Effective outreach and campaigning depend on good communication skills
Whether you're handing out leaflets, holding a stall or just engage in a conversation with your colleagues, friends or family, you can help educate people about many issues concerning animals or veganism. Here are a few tips for how to make the most of these conversations:
- It's a good idea to approach difficult subjects with 'Did you know that...' - most of us didn't know much about the issues surrounding animal use and veganism growing up, so it's reasonable to assume many people have that in common. If you also add something to make the other person feel like they can relate to you - eg. 'I didn't know that either but then...' - you're off to a good conversation start.
- Try not to get annoyed by silly remarks or arguments you've heard dozens of times before. You can answer that jokingly with 'That's a good one but let me tell you about...' and steer the conversation to what you want to talk about.
- Many people think that when you change the way you eat, you're tortured by what you 'can't have' all the time. Change their perspective by telling them about the amazing and tasty foods you eat and love. Most of us simply want reassurance that any change is practically doable.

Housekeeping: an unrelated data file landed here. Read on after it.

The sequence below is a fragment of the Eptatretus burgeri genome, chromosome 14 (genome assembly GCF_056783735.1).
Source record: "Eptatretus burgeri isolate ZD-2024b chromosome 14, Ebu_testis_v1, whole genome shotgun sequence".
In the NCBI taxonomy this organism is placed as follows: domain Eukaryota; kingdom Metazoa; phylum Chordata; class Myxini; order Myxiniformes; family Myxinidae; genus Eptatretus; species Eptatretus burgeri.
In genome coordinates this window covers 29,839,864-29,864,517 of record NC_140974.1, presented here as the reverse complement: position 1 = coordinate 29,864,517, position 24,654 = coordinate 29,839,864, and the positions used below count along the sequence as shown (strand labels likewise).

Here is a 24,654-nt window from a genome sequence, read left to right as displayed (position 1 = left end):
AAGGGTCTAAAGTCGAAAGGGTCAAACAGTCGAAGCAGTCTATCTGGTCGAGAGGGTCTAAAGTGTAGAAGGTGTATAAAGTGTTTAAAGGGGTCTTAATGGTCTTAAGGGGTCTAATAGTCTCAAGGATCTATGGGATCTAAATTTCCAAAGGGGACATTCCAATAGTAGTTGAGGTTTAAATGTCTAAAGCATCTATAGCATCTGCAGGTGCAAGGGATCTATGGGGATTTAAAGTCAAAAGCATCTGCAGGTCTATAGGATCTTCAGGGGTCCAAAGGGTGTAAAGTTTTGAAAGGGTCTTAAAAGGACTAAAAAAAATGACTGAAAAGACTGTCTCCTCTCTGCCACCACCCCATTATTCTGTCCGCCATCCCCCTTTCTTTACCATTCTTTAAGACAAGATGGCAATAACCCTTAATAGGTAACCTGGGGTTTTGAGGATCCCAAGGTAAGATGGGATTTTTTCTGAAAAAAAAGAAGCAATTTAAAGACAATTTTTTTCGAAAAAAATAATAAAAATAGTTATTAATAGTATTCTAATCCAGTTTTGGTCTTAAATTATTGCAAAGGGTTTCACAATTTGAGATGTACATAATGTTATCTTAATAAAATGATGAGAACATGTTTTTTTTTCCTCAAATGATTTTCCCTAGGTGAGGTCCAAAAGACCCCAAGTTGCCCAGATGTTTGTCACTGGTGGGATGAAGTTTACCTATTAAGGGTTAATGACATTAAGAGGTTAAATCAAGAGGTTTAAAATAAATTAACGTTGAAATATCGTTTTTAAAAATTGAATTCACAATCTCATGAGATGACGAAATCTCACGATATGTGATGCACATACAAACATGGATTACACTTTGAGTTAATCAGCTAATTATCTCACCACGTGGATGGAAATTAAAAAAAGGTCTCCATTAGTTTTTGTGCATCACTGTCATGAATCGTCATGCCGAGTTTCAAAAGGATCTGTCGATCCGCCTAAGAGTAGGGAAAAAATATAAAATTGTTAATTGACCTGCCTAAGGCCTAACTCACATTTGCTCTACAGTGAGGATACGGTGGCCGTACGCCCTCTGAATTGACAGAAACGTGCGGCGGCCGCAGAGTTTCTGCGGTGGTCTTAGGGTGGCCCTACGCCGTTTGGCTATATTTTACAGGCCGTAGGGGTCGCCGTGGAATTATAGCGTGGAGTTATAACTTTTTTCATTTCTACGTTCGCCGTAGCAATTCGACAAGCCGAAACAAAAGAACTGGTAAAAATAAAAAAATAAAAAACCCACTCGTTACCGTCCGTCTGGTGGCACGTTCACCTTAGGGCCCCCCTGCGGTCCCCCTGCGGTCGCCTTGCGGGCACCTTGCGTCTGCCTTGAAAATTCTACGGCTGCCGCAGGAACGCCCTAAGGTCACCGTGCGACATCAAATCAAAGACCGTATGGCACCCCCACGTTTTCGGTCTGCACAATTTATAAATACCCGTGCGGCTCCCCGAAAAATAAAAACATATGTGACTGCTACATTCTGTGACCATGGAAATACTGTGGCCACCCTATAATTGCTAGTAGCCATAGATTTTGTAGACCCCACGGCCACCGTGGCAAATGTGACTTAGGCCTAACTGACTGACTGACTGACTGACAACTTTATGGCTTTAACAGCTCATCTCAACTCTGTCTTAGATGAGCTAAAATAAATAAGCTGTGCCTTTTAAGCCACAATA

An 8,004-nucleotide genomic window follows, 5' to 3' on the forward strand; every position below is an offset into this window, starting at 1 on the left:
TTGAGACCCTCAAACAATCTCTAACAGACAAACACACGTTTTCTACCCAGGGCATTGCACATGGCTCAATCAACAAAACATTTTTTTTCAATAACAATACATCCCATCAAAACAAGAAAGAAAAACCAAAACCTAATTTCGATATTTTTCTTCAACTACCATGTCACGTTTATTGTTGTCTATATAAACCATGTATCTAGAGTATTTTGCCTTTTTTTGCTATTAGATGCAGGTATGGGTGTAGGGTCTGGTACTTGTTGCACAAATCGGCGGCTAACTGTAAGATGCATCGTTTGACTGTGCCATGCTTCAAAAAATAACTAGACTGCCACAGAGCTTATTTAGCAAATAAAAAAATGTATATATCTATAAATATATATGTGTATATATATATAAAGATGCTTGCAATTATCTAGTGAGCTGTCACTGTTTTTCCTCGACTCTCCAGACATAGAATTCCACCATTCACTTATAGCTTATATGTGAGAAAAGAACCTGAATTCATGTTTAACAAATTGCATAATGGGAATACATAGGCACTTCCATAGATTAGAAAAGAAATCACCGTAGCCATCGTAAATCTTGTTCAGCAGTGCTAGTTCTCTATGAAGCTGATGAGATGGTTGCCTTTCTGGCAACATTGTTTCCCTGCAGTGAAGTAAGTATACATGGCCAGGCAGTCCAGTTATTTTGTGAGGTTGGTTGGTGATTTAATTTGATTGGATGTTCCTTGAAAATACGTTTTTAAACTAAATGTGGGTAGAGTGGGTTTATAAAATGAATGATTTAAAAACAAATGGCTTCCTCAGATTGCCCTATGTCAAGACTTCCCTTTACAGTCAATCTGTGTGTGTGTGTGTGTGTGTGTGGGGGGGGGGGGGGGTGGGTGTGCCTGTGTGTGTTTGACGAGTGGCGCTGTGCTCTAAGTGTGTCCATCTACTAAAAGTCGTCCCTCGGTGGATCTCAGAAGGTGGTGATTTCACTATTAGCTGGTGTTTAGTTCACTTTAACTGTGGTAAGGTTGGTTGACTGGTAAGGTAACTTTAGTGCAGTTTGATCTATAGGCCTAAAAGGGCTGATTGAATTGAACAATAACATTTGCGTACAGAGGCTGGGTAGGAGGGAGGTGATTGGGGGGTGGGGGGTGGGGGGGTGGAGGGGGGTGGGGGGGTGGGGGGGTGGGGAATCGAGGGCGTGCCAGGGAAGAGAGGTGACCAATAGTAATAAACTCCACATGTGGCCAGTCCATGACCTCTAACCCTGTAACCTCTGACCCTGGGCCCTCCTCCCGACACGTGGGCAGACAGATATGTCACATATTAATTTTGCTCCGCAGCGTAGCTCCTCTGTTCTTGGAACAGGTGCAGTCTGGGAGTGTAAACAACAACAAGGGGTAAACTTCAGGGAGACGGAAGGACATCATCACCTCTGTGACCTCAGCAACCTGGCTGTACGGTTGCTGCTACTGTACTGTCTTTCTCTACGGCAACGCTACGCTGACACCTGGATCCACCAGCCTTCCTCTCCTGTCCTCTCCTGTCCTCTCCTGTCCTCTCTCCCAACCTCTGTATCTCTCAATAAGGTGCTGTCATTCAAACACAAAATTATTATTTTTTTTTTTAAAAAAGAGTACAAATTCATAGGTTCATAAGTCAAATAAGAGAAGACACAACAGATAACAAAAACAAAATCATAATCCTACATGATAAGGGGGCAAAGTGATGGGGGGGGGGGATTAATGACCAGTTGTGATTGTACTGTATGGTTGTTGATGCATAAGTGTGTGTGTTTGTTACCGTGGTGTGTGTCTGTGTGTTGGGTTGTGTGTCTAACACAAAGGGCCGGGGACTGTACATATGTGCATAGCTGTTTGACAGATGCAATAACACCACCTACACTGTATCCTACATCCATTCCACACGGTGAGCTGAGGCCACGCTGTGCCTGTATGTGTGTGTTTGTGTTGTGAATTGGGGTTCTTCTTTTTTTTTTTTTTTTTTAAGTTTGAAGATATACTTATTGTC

- Don't insult people or get angry - this is difficult when someone is very confrontational and may insult you directly but it's crucial not to rise to the challenge. If you feel like the other person is aggressive, tell them. People don't like being told they come across that way.
- Stick to the main facts - you don't have to know everything (try not to let people catch you on minute details, they are not important) and most of the time, you only need to know the basic facts, which make the strongest arguments:
- Dairy cows always have their newborns taken away.
- They are forcibly impregnated every year to keep the milk production going.
- They suffer tremendously - both physically through producing huge amounts of milk whilst growing a baby inside and emotionally through having the baby stolen and being forced to live in unnatural social groups.
- Most of them are exhausted and have serious health problems by the age of six so they are slaughtered for cheap beef (a cow's natural lifespan is around 20 years).
- At least 95,000 newborn bull calves are killed (usually shot) in the UK every year straight after birth as useless byproducts (the actual figure is likely to be higher as births and deaths of bull calves tend to be under-reported).
- People (or any other mammal) don't need to suckle after weaning and certainly not from cows.
- Many people experience health improvements when they go dairy-free.
- It's normal to be dairy-free and there's a rapidly growing variety of dairy-free, vegan products.
- There's no need to get philosophical because any hypothetical scenarios don't solve the problems as well as acting today by not financing the dairy (or other animal-exploiting) industry.
- Desert island scenario - if someone starts by 'What if you're on a desert island and the only thing to eat is...' politely tell them that most of us aren't and won't be on a desert island any time soon so it's best to focus on everyday life; we have so much choice in what we eat that it's very easy to not support industries that cause pain and suffering.